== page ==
Q1 GDP Revised Down, But Q2 Nowcasts See Firmer Growth

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US rose a modest 1.3% in the first quarter, a softer increase vs. the government’s initial 1.6% estimate. The revised data reflects a sluggish pace of growth and the second straight quarterly downshift. But the current nowcast for Q2 suggests that output will stabilize if not strengthen, based on the median for a set of estimates compiled by CapitalSpectator.com.

US economic activity is expected to increase 2.0% in the April-through-June period, according to the median nowcast. If correct, the advance will mark a solid rebound in growth over Q1’s 1.3% rise and the first quarterly acceleration since Q3 2023.

US Real GDP Change

Today’s revised median Q2 nowcast is in line with recent estimates. More than a week ago, for instance, we reported a median nowcast of 1.9%.

As for Q1’s weaker print, the key factor is related to a downside revision in consumer spending, notes Wells Fargo’s economics team:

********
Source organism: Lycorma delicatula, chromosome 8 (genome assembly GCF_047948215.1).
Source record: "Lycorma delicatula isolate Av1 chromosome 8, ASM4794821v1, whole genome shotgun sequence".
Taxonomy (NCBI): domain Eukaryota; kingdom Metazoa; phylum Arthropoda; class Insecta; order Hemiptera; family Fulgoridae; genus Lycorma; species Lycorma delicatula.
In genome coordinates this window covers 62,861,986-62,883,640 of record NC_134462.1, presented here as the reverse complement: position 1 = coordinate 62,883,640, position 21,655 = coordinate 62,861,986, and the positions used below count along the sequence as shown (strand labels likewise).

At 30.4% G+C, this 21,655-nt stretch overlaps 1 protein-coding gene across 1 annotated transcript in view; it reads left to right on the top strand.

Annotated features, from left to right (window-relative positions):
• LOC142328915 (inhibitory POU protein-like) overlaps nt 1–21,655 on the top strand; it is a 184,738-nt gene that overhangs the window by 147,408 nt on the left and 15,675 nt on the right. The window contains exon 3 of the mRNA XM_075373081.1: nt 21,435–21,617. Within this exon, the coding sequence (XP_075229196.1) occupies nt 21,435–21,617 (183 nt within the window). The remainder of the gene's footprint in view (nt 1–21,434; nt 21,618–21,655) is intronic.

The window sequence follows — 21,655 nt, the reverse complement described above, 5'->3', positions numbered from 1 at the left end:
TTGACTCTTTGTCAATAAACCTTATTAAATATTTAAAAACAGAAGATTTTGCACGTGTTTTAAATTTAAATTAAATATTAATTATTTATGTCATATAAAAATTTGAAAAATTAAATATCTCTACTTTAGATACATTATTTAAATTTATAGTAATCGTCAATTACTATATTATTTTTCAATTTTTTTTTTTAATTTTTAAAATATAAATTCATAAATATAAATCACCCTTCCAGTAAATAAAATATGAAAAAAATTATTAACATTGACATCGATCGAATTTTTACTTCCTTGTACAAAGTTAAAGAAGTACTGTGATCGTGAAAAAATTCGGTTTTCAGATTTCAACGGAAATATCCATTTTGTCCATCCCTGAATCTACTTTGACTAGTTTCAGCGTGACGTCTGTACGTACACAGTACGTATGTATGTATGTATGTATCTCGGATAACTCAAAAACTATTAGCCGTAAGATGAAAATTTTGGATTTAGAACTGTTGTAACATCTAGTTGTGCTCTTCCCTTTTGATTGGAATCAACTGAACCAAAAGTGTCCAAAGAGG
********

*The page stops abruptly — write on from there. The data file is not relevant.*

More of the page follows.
In the initial estimate, goods outlays were reported to have contracted at a scant 0.4% annualized rate. All the weakness in the initial estimate was on the durable goods side with non-durable good spending flat. Today’s revisions marked down those spending estimates significantly. Goods spending is now estimated to have contracted at an 1.9% annualized rate including a 4.1% contraction in durable goods outlays and a 0.6% annualized drop in non-durable goods spending. These revisions are consistent with downward revisions to Q1 retail sales, and suggests we’ll see some revision to monthly durable goods spending.

Recent data has highlighted that consumer spending has been softening. Retail sales in April, for example, were flat after two straight solid monthly gains.

Given that consumer spending accounts for about 70% of US economic activity, the weak retail sales data raises questions about the outlook for the remainder of Q2. All of this goes back to the lagged effects of the Federal Reserve’s interest rate hikes over the past two years.

“The impact of the Fed’s tight interest rate policy is clearly visible in the first quarter GDP report,” says Bill Adams, chief economist at Comerica.

For the moment, it’s not obvious that the weaker Q1 data will spill over into Q2, or so today’s GDP nowcast suggests. The incoming data for May may determine if the relatively upbeat nowcasts for the current quarter are overly optimistic.





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